At USC Consulting Group, we’re committed to a continuous improvement mindset. We recommend it to our clients and we put it into practice every day in the work that we do for them. What does it mean, exactly? It means not resting on our laurels. Instead, we use those “laurels” as rungs on a ladder. We build upon our successes to reach for the next level. Higher, better, stronger, more efficient, it’s what we’re striving for all the time. We take a hard look at what works and what doesn’t, and learn from it. It’s about doing it better, every time, no matter what “it” is.

Here are some ways to incorporate continuous improvement:

It matters in a post-COVID world because many companies can’t and shouldn’t go back to business as usual. All of us have learned lessons from keeping our heads above water during this pandemic. Those lessons can help us improve, coming out of it stronger than before.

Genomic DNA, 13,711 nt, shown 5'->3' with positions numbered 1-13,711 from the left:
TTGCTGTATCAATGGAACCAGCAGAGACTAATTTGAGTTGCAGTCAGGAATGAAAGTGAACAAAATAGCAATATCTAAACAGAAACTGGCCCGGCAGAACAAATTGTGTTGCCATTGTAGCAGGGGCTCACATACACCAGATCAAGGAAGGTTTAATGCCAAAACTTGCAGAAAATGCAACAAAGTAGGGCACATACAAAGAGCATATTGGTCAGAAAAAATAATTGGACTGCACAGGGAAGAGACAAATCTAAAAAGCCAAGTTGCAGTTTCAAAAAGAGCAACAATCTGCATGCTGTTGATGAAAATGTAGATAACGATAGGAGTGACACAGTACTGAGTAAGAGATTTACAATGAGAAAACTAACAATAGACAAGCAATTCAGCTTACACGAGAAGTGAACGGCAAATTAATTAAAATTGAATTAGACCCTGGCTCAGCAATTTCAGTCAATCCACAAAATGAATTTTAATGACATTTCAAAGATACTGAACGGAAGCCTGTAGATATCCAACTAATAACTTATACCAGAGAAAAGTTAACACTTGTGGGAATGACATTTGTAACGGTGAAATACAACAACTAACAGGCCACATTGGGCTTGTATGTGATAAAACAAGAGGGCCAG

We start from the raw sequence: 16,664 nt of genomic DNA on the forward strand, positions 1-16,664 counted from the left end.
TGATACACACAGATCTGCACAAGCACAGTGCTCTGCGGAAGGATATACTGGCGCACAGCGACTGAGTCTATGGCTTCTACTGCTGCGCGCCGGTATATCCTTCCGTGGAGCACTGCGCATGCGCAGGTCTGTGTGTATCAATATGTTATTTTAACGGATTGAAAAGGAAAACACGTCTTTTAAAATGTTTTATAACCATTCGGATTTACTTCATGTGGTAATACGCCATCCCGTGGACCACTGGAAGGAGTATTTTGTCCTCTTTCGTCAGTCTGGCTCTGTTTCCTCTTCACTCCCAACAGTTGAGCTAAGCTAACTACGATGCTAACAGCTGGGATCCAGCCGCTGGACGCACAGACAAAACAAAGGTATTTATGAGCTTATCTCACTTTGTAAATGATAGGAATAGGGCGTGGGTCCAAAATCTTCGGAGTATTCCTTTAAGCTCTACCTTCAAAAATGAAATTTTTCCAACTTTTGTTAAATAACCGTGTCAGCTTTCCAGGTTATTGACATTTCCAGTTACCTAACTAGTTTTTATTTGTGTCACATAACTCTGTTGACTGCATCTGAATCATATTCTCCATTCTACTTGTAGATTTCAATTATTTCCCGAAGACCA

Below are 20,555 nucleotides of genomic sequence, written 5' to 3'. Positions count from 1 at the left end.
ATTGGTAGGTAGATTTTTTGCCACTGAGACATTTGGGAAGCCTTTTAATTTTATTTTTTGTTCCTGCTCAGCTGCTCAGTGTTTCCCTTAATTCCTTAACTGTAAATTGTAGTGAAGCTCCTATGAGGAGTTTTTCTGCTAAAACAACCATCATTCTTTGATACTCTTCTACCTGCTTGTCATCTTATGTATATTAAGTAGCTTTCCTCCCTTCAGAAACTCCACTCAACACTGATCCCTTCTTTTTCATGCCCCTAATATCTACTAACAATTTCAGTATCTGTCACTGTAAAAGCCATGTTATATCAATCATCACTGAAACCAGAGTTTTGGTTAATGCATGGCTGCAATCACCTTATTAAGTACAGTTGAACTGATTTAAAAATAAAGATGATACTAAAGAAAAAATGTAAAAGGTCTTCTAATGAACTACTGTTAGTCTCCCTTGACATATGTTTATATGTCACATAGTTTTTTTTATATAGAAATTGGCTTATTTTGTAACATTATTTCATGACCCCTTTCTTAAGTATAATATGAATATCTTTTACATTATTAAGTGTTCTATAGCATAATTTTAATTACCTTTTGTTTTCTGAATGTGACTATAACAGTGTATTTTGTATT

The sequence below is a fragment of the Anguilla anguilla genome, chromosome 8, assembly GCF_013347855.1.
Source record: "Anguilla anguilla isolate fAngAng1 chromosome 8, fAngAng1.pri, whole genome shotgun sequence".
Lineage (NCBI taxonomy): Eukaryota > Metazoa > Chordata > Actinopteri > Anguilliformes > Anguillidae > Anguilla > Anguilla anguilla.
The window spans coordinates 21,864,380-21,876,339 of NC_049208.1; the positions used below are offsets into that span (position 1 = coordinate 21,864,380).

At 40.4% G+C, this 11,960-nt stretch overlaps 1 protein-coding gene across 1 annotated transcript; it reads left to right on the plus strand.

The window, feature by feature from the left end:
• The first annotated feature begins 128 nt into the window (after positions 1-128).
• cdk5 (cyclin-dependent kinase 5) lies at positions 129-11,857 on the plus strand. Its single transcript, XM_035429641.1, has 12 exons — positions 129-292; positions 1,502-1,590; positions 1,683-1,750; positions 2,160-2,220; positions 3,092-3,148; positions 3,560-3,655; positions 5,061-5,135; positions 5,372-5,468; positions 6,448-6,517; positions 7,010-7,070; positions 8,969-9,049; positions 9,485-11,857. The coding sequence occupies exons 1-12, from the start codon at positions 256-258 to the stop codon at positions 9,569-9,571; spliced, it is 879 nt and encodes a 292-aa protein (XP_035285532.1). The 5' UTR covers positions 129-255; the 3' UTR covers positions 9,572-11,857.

React, Reassess, Rebound

This pandemic has put companies through three distinct phases. Deloitte calls it Respond, Recover and Thrive. We see it a little differently. We’d call it React, Reassess, Rebound.

React: Survival

Back in April 2020, COVID threw all of us into the deep end of the pool. Companies had to react to this sudden, new reality and pivot on a dime just to keep the doors open. People who could work at home did, in greater numbers than ever before. For manufacturers, it meant immediately coming up with new protocols and procedures in order to keep their people safe on the shop floor while they got the job done.

This new reality wasn’t just affecting our clients. We had to react and pivot on a dime, too, changing our proven processes to help our clients quickly.